Based on the framework of social exchange, we hypothesize that early investments made in children will later be reciprocated in the form of instrumental care as parental needs increase. We will examine time-to-death as either an alternative or complementary approach to the use of proxy and self-reports about functional and cognitive impairment to assess vulnerability in older adults in relation to the care-careers of their adult children. The models tested will inform theory about how children serve as conditional resources?responding to their parents? early investments when triggered by parental need?rendering an improved depiction of intergenerational relationships over the family life cycle. The goals of the research are to: (1) link early transfers of valued resources of time, money, and emotion to rates of change in the amount of care adult children provide to their vulnerable older parents; (2) test a novel methodological approach?the ?countdown model??that uses time-to-death to represent a global form of vulnerability that triggers the delivery of care to older parents; and (3) identify whether care to older parents is more strongly associated with time-to-death from Alzheimer's disease and other dementia-related causes compared to other causes. The countdown model uses time-to-death as an alternative, objectively derived metric of biological vulnerability to represent the need for care by aging parents. Our application of this model provides a unique marriage of theory and method that enhances understanding of long-term intergenerational exchange dynamics that unfold over many decades in families, and represents progressive vulnerability of parents using knowledge about the timing and (dementia and non-dementia) causes of their death. Data for this project are derived from the Longitudinal Study of Generations (LSOG), a multi-panel and multi- generational study that has collected data on three-generation families from 1971 to 2016. Focusing on the middle-generation, which averaged 19 years of age in 1971, we examine trajectories of care provided by these children to older mothers and fathers between 1985 and 2016 as a function of accelerating parental vulnerabilities, and their interaction with early investments of time (shared activities), money (financial support), and emotion (intimacy) made in them by their parents in 1971. Using previously collected mortality information about parents from the National Death Index in 2016?combined with an updated NDI search to 2019?we test the utility of time-to-death as a representation of growing cognitive and physical frailty that stimulates children to provide increasing amounts of care. This research is timely in light of growing uncertainty about the family as a reliable source of extended care in later life.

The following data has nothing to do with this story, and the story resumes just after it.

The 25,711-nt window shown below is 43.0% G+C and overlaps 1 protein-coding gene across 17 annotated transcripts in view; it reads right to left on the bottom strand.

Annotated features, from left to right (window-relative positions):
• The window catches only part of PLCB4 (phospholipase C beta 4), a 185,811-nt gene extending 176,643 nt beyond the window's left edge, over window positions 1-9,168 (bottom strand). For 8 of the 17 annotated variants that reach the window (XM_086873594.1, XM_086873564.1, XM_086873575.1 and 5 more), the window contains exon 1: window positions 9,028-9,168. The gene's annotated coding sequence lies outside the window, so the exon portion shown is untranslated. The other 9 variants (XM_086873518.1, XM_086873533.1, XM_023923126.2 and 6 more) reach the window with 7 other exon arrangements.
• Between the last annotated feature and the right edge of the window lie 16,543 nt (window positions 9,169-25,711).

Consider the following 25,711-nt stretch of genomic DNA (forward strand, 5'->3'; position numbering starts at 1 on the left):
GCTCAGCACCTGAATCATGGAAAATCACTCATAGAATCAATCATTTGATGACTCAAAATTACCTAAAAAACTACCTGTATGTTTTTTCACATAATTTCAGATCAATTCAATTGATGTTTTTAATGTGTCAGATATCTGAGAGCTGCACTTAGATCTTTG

This research will promote understanding of life course processes and the health conditions under which adult children provide care to their older parents under various conditions of vulnerability, especially those related to Alzheimer's disease and other dementias. In light of changing family structures and growing uncertainty about reliable sources of care in later life, the study will inform researchers and public policy professionals about the state of family functioning across generations as it unfolds from early in the family life-cycle to parents? growing frailty as they approach the end of life. In particular, the countdown model (time-to-death) will be tested as an alternative approach to measuring change in various forms of vulnerability experienced by older adults and their escalating demand for care.